Olof Leimar: research
My research is perhaps too diverse to fit under a single convenient label. I often work together with international collaborators, as well as with my PhD students. Some of the issues I have addressed are as follows.
Phenotypic polymorphism and phenotype determination
There are many examples of phenotypic polymorphism in nature, such as males and females in sexual species or the winged and wingless forms in certain insects. An individual's phenotype can be genetically determined (genetic polymorphism), be set by environmental influences during development (phenotypic plasticity or polyphenism), or be randomly determined (bet-hedging). Combinations of these systems are also possible. I am interested in clarifying when the different systems of phenotype determination are likely to evolve. The evolution of local adaptation versus phenotypic plasticity exemplifies this distinction. My former student Sandra Stålhandske investigated this issue for life- cycle traits in butterflies.
I am developing a general theoretical framework that treats the different kinds of phenotype determination in a unified way. In this framework, the characteristics of environmental and genetic cues as predictors of coming selective conditions are unifying features. Environmental cues are such things as temperature, food availability and indicators of population density or the level of predation risk, which are known to be important in adaptive phenotypic plasticity. By genetic cues I mean alleles at one or more polymorphic loci with an influence on phenotype determination. As a consequence of natural selection, allele frequencies can differ between segments of a population, which means that allele frequencies could sometimes function as statistical predictors of coming selective conditions experienced by an individual. The different types of phenotype determination, including genetic polymorphism, can then be regarded as instances of adaptive developmental plasticity. This perspective gives new insights into the evolution of variation in nature.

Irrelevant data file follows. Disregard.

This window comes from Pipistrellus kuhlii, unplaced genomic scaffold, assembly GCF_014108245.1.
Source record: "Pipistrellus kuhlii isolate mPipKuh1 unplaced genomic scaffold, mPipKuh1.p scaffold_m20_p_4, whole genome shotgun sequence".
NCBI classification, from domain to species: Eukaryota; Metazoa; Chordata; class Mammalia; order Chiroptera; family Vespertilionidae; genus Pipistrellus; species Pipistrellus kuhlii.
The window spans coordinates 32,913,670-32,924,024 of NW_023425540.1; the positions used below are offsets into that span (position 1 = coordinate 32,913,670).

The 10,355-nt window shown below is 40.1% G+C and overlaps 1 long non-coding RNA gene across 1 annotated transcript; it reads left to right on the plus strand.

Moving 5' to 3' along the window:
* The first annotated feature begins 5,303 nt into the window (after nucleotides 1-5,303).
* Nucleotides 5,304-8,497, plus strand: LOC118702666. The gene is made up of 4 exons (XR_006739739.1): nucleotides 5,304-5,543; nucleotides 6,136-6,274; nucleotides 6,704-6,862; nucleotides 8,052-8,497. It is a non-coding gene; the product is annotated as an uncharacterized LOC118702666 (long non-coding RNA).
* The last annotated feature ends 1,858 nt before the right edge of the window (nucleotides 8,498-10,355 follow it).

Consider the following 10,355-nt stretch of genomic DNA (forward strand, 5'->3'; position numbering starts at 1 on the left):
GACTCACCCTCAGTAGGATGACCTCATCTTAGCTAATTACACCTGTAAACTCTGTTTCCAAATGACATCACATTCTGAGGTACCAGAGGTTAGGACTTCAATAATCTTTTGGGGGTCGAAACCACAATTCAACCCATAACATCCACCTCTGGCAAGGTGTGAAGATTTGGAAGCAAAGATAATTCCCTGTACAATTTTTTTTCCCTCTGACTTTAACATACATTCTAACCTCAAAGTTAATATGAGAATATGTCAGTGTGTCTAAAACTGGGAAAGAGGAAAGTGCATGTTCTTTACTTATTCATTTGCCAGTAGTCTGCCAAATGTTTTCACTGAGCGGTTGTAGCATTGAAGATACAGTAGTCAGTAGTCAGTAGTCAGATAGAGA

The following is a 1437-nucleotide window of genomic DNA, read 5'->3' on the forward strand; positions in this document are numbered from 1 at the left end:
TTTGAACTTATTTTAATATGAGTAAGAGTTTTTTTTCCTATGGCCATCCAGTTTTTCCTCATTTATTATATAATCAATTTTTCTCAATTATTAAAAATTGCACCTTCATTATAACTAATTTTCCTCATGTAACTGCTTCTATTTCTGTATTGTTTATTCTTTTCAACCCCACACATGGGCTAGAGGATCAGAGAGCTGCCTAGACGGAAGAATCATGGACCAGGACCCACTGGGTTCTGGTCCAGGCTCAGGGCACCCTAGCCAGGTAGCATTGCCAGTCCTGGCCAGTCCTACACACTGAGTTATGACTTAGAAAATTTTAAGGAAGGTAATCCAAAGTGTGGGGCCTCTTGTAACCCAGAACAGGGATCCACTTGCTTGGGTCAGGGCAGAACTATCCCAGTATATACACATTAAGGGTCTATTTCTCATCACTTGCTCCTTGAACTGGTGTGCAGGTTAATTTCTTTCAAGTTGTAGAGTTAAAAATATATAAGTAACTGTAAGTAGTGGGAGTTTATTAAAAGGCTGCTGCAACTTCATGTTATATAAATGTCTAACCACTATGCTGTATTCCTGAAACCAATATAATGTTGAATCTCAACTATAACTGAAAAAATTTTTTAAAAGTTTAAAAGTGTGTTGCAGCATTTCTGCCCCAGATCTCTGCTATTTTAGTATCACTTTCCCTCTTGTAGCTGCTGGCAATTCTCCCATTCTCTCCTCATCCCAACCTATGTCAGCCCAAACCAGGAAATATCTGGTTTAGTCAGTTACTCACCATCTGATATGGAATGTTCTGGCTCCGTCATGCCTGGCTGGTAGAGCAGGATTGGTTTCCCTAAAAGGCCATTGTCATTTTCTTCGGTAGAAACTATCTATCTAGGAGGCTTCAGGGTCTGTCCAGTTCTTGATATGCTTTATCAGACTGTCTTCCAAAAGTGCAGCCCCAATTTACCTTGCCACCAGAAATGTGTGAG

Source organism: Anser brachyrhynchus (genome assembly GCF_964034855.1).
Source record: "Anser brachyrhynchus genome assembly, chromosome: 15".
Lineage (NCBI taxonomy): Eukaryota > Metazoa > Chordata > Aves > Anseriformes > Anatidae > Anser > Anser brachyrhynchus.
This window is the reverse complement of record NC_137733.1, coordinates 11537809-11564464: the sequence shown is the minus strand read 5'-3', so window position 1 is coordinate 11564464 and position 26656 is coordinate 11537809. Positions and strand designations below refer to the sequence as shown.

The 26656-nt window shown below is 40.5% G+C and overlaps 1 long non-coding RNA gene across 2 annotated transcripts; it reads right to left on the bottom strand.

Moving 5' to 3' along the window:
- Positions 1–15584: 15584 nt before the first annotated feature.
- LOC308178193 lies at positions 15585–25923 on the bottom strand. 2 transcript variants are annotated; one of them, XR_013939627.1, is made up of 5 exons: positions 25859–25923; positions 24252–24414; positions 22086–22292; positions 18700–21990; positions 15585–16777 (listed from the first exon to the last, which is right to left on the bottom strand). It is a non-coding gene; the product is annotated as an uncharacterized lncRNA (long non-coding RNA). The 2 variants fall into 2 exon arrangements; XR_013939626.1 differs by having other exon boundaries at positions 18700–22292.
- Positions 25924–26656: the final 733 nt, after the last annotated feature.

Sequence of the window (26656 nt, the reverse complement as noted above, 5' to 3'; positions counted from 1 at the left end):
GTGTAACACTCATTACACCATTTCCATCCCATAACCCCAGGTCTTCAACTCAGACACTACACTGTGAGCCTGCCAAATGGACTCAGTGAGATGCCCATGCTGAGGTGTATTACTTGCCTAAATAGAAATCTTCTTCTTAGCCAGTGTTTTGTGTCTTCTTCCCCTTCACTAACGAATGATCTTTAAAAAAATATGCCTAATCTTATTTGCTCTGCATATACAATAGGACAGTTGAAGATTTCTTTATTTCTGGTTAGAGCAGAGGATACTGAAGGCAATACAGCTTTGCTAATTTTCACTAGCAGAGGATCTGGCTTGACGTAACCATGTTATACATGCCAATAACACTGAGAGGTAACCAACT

Behavioural syndromes and animal personalities
Behavioural syndromes or personalities are not only found in humans but in a range of animal species. Individuals differ consistently in their behavioural tendencies and the behaviour in one context is correlated with the behaviour in other contexts. These phenomena are related to the evolution of phenotypic polymorphism and phenotype determination.
Cooperation and mutualism
The evolution of cooperation and the role of reciprocity in cooperative interactions are among the most frequent applications of evolutionary game theory to social behaviour, and I have also made contributions to the field. Part of my work is rather technical, applying the concept of limit ESS to state space strategies for repeated games. I have also studied the evolution of indirect reciprocity and argued for the importance of direct benefits in the evolution of interspecific mutualism.
Interspecific mutualism may well be the most wide-spread form of cooperation between organisms in nature. I have collaborated with my former student Karolina Tegelaar on experimental investigation of the interaction between aphids and ants. Using Aphis fabae and Lasius niger in the lab. Our aim is to measure costs and benefits of the interaction for the aphids, in order to throw light on the conditions for evolutionary stability of the mutualism.
Aposematism and mimicry
I have an interest in the evolution of warning colouration, which I share with several of my colleagues at the Department of Zoology (I have collaborated with Birgitta Tullberg and Gabriella Gamberale Stille on such work). The study of warning colouration, including the evolution of mimetic resemblance in warning colouration, has historically played an important role in evolutionary theorizing. For Müllerian mimicry, some of the basic questions that have been raised are whether organisms involved in mimetic relationships can be cleanly divided into models and mimics (where mimics have evolved to look similar to models but models have not co- evolved with mimics) and whether the evolution towards resemblance was gradual or was characterized by saltational changes in the appearance of the mimics. These questions are the starting points of the project of my former student Alexandra Balogh, and I collaborate with her in analysing theoretical models of the evolution of Müllerian mimicry. My current student Baharan Kazemi approaches these questions using experiments.
Plants have traits that seem to function as defences against herbivory. Apart from structural defences like thorns and spikes, various toxic substances produced by plants may serve to deter herbivores. Mobile generalist herbivores should then react to the levels of defences they encounter while foraging. An interesting issue, with potential relevance both for the the evolution of plant defences and for the spatial distribution of plants in nature, is over which spatial and temporal scales such herbivore food choice operates. I collaborate with my former student Ulrika Alm Bergvall on investigations of food choice in fallow deer, with a conceptual focus on the implications of the foraging behaviour for plant populations with variability in the level of defence.